Nanomechanical mass sensing and stiffness spectrometry based on two-dimensional vibrations of resonant nanowires

Eduardo Gil-Santos, Daniel Ramos, Javier Martínez, Marta Ferníndez-Regúlez, Ricardo García, Álvaro San Paulo, Montserrat Calleja, Javier Tamayo

    Research output: Contribution to journalArticleResearchpeer-review

    193 Citations (Scopus)


    One-dimensional nanomechanical resonators based on nanowires and nanotubes have emerged as promising candidates for mass sensors. When the resonator is clamped at one end and the atoms or molecules being measured land on the other end (which is free to vibrate), the resonance frequency of the device decreases by an amount that is proportional to the mass of the atoms or molecules. However, atoms and molecules can land at any position along the resonator, and many biomolecules have sizes that are comparable to the size of the resonator, so the relationship between the added mass and the frequency shift breaks down. Moreover, whereas resonators fabricated by top-down methods tend to vibrate in just one dimension because they are usually shaped like diving boards, perfectly axisymmetric one-dimensional nanoresonators can support flexural vibrations with the same amplitude and frequency in two dimensions. Here, we propose a new approach to mass sensing and stiffness spectroscopy based on the fact that the nanoresonator will enter a superposition state of two orthogonal vibrations with different frequencies when this symmetry is broken. Measuring these frequencies allows the mass, stiffness and azimuthal arrival direction of the adsorbate to be determined. © 2010 Macmillan Publishers Limited. All rights reserved.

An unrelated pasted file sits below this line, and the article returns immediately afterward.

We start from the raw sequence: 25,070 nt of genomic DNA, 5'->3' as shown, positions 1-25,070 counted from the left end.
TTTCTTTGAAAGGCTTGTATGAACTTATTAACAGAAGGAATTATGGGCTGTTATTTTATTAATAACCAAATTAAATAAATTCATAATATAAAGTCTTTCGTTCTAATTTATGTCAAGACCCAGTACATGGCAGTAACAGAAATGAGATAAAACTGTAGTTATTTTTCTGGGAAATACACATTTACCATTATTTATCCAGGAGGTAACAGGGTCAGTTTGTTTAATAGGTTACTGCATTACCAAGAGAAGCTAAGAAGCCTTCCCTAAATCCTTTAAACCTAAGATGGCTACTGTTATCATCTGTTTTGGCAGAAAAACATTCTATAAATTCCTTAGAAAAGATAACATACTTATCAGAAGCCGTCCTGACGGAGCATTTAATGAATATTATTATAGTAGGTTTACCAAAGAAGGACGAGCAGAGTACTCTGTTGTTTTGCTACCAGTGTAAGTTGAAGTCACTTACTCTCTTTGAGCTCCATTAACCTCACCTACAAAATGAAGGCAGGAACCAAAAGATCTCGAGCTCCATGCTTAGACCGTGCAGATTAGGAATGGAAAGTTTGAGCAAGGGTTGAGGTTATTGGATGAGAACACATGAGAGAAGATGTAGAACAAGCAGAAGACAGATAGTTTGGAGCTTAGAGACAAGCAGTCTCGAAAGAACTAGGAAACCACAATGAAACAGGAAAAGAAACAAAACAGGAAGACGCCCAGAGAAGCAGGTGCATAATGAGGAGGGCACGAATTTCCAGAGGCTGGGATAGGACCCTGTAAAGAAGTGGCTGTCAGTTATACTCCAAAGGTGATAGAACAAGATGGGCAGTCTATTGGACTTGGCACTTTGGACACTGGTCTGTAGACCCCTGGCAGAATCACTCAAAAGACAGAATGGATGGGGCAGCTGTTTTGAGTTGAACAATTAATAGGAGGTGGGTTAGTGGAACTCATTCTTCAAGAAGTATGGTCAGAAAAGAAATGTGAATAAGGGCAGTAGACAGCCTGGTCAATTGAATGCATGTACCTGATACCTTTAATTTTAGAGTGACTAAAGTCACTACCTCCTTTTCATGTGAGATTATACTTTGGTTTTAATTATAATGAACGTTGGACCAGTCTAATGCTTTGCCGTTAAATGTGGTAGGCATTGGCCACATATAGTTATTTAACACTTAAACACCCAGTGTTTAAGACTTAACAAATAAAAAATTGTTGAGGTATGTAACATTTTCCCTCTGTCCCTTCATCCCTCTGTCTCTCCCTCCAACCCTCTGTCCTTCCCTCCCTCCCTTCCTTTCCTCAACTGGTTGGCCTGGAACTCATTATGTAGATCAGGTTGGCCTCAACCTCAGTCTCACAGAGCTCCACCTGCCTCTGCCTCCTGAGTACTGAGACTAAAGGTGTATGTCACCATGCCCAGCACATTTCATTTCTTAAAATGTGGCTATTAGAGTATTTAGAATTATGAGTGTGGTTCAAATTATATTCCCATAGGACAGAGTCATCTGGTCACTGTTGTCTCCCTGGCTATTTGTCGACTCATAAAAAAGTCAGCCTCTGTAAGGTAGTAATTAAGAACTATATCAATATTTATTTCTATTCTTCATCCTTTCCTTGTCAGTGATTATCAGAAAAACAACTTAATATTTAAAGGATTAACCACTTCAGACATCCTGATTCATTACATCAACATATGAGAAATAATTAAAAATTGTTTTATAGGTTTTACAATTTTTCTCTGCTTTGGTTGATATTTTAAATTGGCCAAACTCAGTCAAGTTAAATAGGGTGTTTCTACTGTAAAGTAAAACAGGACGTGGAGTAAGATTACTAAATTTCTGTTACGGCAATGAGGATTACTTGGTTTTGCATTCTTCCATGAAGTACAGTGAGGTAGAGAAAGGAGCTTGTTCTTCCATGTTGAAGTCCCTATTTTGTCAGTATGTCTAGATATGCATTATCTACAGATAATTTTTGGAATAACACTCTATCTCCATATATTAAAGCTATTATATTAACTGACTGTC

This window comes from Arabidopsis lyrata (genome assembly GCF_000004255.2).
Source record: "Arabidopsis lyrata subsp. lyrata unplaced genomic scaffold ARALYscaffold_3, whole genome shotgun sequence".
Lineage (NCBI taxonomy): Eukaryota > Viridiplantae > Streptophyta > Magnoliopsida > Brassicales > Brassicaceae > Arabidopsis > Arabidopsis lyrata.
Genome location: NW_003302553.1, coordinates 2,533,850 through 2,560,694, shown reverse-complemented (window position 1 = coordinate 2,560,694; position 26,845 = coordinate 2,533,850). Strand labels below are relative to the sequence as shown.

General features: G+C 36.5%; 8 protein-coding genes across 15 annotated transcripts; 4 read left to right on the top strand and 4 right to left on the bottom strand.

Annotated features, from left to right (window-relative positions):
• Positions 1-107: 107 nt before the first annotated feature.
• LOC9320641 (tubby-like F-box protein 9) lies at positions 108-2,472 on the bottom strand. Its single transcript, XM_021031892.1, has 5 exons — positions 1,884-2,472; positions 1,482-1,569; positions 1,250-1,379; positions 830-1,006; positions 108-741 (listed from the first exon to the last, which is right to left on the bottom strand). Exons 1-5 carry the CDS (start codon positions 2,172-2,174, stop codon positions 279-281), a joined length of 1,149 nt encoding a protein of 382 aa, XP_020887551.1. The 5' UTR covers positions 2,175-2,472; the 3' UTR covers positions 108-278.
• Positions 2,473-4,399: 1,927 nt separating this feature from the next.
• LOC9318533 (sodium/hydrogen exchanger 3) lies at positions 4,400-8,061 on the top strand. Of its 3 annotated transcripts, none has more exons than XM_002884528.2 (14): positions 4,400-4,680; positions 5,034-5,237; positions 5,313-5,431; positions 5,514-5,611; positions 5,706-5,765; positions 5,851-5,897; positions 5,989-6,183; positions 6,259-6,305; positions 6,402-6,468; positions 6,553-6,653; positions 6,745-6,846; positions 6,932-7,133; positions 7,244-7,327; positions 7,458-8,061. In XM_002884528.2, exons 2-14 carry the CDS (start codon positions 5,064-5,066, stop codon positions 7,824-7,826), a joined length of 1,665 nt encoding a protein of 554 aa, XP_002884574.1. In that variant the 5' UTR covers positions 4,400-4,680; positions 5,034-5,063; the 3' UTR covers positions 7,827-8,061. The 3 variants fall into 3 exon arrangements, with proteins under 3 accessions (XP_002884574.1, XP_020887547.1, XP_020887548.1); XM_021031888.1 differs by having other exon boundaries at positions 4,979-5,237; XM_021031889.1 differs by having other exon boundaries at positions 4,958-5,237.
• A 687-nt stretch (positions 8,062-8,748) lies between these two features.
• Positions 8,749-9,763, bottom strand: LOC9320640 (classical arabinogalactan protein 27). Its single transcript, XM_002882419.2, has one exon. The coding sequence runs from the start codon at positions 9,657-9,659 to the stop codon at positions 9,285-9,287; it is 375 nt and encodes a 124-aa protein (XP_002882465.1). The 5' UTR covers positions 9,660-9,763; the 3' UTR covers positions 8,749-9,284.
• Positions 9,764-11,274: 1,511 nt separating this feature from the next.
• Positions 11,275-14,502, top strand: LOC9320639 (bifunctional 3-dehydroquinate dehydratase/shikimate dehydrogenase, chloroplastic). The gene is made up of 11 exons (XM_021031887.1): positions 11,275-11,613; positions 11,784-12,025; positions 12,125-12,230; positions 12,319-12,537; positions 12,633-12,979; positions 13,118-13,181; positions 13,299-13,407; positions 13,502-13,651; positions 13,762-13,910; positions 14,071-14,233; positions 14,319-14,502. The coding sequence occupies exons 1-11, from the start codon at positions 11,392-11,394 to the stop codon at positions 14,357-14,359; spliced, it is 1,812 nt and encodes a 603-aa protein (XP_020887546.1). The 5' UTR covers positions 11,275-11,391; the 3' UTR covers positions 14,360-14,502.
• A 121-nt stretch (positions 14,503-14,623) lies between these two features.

Original languageEnglish
    Pages (from-to)641-645
    JournalNature Nanotechnology
    Issue number9
    Publication statusPublished - 1 Jan 2010


    Dive into the research topics of 'Nanomechanical mass sensing and stiffness spectrometry based on two-dimensional vibrations of resonant nanowires'. Together they form a unique fingerprint.

    Cite this